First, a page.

And now another Elon “The Douchebag” Musk USA Goverment Sponsored Program; the sales pitch of the Century..!
5/28/2013 @ 9:24AM |6,857 views
With the NASA on Russia for rides to the International Space Station (ISS) at $70.7m a seat until 2017 at the earliest, advocates of space exploration are increasingly looking to the private sector for their jetpack, moonwalk, rocket-powered future.
NASA’s designs for the Space Launch System and the Orion capsule could play an important part in future space exploration but they have yet to take flight. Meanwhile for-profit companies are busy launching, designing and, yes, dreaming about humanity’s future in space.
Richard Branson’s VirginGalactic is currently testing its SpaceShipTwo suborbital vehicle that may make its first commercial flight from Abu Dhabi on Christmas Day this year. Celebrities who have bought $200,000+ tickets to for the first flight include Ashton Kutcher, Brad Pitt and Angelina Jolie.
Less well known, is the company’s LauncherOne, a revolutionary reusable launcher. Launched from The Spaceship Company’s WhiteKnightTwo carrier plane at 50,000 feet, it could deliver 500lb payloads to low Earth orbit at a much lower cost than traditional launch options.
All the way to orbit
The company is developing a human-rated version with a view to ferrying astronauts to Earth orbit (and beyond). SpaceX is working on reusable rockets with its Grasshopper test bed – it can blast off and then land back at the Launchpad vertically ready for reuse.
SpaceX and VirginGalactic aren’t the only horses in the new commercial space race. It’s a crowded field. Close on SpaceX’s heels, Orbital Sciences launched their first Antares rocket on April 21 and their next mission will pave the way for delivery of cargo to the ISS.
Boeing is developing a manned capsule, prosaically named the CST-100.
Lastly, Amazon founder Jeff Bezos is heading up a company called Blue Origin that is working, somewhat secretively, on rocket-powered vertical take-off and landing vehicles for suborbital and orbital missions.
Commercial moon missions
Space Adventures, the company behind several space tourist trips on Russian Soyuz vehicles, has proposed a mission that would take a single private lunar explorer and a professional astronaut on a trip round the moon, echoing the 1968 Apollo 8 mission. It would use tried-and-tested Russian hardware but would not allow an actual landing on the moon.
Private space stations and moon bases
Bigelow Aerospace licensed NASA designs for inflatable space station modules (they prefer the term ‘expandable habitats’). They have launched two prototypes and they’re hoping to add one of their modules to the ISS. They’re event working on designs that can be landed on the Moon (see picture).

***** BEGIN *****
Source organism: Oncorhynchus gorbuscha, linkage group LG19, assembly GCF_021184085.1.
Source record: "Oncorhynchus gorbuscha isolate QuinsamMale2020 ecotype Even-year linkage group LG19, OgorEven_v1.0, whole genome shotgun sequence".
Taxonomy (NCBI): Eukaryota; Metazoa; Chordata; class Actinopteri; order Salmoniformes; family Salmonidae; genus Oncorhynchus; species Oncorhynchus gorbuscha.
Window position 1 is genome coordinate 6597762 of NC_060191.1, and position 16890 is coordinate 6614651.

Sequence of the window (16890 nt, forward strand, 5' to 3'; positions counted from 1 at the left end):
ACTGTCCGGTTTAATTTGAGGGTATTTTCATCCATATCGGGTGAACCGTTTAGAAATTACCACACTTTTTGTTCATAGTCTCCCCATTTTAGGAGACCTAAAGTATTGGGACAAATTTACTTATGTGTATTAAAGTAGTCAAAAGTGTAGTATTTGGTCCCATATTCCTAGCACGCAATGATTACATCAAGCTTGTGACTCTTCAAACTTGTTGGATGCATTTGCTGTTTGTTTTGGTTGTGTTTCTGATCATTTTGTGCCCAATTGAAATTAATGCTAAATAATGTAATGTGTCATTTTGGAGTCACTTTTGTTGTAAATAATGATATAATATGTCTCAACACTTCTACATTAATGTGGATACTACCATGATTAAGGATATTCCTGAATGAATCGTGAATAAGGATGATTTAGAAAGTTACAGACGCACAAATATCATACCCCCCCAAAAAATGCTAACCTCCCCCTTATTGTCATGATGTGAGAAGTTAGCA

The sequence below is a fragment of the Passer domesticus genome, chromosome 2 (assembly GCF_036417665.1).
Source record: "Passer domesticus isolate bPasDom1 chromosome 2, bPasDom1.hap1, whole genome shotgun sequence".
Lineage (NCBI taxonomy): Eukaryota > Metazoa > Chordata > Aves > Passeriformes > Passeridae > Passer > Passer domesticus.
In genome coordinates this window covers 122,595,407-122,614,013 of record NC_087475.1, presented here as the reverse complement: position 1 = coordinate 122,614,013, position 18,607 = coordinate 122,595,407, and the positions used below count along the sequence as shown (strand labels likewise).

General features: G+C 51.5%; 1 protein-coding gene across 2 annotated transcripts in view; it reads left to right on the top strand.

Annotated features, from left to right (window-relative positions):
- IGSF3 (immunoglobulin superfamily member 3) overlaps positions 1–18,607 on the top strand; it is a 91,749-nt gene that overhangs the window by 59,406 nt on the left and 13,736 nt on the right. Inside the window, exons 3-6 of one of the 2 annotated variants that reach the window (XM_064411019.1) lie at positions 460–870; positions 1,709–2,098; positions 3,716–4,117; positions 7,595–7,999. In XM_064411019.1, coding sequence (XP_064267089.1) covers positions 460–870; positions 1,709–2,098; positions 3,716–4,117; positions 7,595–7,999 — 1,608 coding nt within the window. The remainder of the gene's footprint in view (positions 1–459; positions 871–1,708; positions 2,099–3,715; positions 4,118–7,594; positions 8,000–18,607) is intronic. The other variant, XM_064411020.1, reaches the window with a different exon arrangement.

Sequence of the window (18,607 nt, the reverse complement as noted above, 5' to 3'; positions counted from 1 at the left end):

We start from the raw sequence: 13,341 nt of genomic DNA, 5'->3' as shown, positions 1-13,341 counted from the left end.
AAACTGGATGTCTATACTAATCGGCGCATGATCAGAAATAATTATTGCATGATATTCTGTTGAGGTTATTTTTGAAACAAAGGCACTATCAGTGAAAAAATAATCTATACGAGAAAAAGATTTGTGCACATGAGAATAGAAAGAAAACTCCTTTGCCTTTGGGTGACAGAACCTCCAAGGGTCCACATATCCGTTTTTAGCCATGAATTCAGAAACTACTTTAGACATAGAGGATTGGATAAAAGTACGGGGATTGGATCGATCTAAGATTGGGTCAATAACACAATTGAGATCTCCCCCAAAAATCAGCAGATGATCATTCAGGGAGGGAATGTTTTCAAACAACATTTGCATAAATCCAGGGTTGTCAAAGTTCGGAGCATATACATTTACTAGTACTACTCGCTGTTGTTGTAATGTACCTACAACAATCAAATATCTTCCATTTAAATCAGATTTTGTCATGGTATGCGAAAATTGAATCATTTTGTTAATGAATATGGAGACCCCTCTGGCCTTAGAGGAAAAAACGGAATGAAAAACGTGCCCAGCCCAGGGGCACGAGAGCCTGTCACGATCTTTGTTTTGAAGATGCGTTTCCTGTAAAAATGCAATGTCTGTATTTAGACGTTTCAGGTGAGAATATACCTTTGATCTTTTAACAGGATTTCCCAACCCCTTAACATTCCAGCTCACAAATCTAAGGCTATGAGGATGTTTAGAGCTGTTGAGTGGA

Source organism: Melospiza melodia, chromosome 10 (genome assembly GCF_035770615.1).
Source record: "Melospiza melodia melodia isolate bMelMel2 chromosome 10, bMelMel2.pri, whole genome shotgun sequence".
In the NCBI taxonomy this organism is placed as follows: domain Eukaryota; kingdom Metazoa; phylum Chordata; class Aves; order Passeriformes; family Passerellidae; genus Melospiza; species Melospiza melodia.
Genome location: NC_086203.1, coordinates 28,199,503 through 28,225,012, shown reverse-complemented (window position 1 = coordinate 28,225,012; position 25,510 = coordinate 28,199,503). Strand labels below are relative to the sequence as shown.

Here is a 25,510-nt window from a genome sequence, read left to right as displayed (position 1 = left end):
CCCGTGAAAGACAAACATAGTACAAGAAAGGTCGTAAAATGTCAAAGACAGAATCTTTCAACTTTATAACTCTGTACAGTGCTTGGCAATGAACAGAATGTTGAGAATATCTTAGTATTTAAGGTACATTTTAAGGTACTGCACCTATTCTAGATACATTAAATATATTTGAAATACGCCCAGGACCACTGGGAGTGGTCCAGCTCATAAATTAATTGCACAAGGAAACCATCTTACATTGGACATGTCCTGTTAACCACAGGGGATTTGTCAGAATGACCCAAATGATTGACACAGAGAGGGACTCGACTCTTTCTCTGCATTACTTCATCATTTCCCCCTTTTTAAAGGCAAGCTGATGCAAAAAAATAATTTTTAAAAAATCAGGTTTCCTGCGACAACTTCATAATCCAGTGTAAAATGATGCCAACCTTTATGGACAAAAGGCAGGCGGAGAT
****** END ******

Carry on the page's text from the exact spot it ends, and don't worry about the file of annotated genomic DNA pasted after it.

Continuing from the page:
All the way to Mars?
Perhaps the most ambitious of all commercial space mission concepts is a trip to Mars. Space X’s founder Elon Musk has announced that he wants to die on Mars, adding ‘but not on impact’. His company’s Falcon Heavy rocket, currently in development, could be powerful enough to lift the components of a Mars mission into orbit. Even with a 53,000kg payload, it would take multiple launches per mission.
Mars is a very long way away. It makes a trip to the moon look like a walk around the corner in your slippers compared to a trip to New Zealand. VASIMIR engine technology, developed by Ad Astra Rocket from initial NASA research, could cut the journey down to a few months rather than several years. Admittedly, the proposed vehicle looks like something out of 2001 A Space Odyssey but Ad Astra shows that innovative science doesn’t always require government hand-outs.
If you don’t want to wait for a nuclear-fuelled, plasma-driven space cruiser to take you to Mars, the Inspiration Mars Foundation is dreaming on a smaller scale with plans for a round-trip to the red planet in just 501 days in 2018 using existing hardware. No landing but what an adventure!
Ready for launch?
Even if you can’t afford your own private space program or a ticket to Mars, you can get your own launch pad. NASA is offering Launch Complex 39A for lease. Originally built for the Apollo moon missions and refurbished for use by the Space Shuttle, it is now surplus to requirements.
Perhaps NASA’s future is a list of amazing accomplishments, a ton of know-how and a list of unfulfilled dreams. Like Pad 39A, it’s magnificent but non-operational. Personally, I’d prefer to see a reinvigorated NASA pursue challenging goals with proper funding. But if it’s going to be grounded by politics, then perhaps it’s time to mothball it and let business fly instead.